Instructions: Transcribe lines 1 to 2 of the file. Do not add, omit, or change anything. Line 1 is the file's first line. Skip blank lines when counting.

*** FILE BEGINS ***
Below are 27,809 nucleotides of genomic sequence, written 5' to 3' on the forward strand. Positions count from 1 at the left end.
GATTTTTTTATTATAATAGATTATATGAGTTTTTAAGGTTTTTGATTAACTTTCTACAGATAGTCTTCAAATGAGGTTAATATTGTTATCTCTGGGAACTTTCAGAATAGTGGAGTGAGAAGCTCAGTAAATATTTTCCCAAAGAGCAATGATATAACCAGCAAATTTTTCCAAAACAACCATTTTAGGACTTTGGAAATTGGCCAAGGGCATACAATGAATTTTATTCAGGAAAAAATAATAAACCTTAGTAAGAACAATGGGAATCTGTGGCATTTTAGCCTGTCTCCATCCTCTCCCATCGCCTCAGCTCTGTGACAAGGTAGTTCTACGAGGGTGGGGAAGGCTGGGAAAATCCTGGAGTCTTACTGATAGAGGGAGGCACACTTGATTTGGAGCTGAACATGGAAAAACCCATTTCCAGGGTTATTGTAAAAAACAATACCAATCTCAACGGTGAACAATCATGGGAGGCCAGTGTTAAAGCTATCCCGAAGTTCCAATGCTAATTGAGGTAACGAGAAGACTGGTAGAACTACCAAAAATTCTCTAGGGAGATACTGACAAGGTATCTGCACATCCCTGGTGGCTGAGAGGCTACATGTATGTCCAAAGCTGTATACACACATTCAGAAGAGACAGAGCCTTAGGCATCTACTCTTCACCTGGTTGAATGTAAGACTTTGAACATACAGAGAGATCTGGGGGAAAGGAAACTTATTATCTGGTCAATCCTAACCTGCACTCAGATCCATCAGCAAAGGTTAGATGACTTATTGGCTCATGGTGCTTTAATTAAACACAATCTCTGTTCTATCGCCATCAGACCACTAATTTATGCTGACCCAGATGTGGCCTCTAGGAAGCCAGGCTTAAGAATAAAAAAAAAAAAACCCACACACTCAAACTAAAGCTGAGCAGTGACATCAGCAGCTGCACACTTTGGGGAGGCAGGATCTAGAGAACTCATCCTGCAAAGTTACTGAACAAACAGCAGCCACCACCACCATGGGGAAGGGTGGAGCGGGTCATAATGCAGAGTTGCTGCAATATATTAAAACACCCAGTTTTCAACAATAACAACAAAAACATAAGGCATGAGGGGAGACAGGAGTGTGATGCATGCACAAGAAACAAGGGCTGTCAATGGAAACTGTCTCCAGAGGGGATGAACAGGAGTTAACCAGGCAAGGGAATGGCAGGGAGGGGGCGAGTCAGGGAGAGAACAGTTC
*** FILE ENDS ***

Below are 27,809 nucleotides of genomic sequence, written 5' to 3' on the forward strand. Positions count from 1 at the left end.
GATTTTTTTATTATAATAGATTATATGAGTTTTTAAGGTTTTTGATTAACTTTCTACAGATAGTCTTCAAATGAGGTTAATATTGTTATCTCTGGGAACTTTCAGAATAGTGGAGTGAGAAGCTCAGTAAATATTTTCCCAAAGAGCAATGATATAACCAGCAAATTTTTCCAAAACAACCATTTTAGGACTTTGGAAATTGGCCAAGGGCATACAATGAATTTTATTCAGGAAAAAATAATAAACCTTAGTAAGAACAATGGGAATCTGTGGCATTTTAGCCTGTCTCCATCCTCTCCCATCGCCTCAGCTCTGTGACAAGGTAGTTCTACGAGGGTGGGGAAGGCTGGGAAAATCCTGGAGTCTTACTGATAGAGGGAGGCACACTTGATTTGGAGCTGAACATGGAAAAACCCATTTCCAGGGTTATTGTAAAAAACAATACCAATCTCAACGGTGAACAATCATGGGAGGCCAGTGTTAAAGCTATCCCGAAGTTCCAATGCTAATTGAGGTAACGAGAAGACTGGTAGAACTACCAAAAATTCTCTAGGGAGATACTGACAAGGTATCTGCACATCCCTGGTGGCTGAGAGGCTACATGTATGTCCAAAGCTGTATACACACATTCAGAAGAGACAGAGCCTTAGGCATCTACTCTTCACCTGGTTGAATGTAAGACTTTGAACATACAGAGAGATCTGGGGGAAAGGAAACTTATTATCTGGTCAATCCTAACCTGCACTCAGATCCATCAGCAAAGGTTAGATGACTTATTGGCTCATGGTGCTTTAATTAAACACAATCTCTGTTCTATCGCCATCAGACCACTAATTTATGCTGACCCAGATGTGGCCTCTAGGAAGCCAGGCTTAAGAATAAAAAAAAAAAAACCCACACACTCAAACTAAAGCTGAGCAGTGACATCAGCAGCTGCACACTTTGGGGAGGCAGGATCTAGAGAACTCATCCTGCAAAGTTACTGAACAAACAGCAGCCACCACCACCATGGGGAAGGGTGGAGCGGGTCATAATGCAGAGTTGCTGCAATATATTAAAACACCCAGTTTTCAACAATAACAACAAAAACATAAGGCATGAGGGGAGACAGGAGTGTGATGCATGCACAAGAAACAAGGGCTGTCAATGGAAACTGTCTCCAGAGGGGATGAACAGGAGTTAACCAGGCAAGGGAATGGCAGGGAGGGGGCGAGTCAGGGAGAGAACAGTTC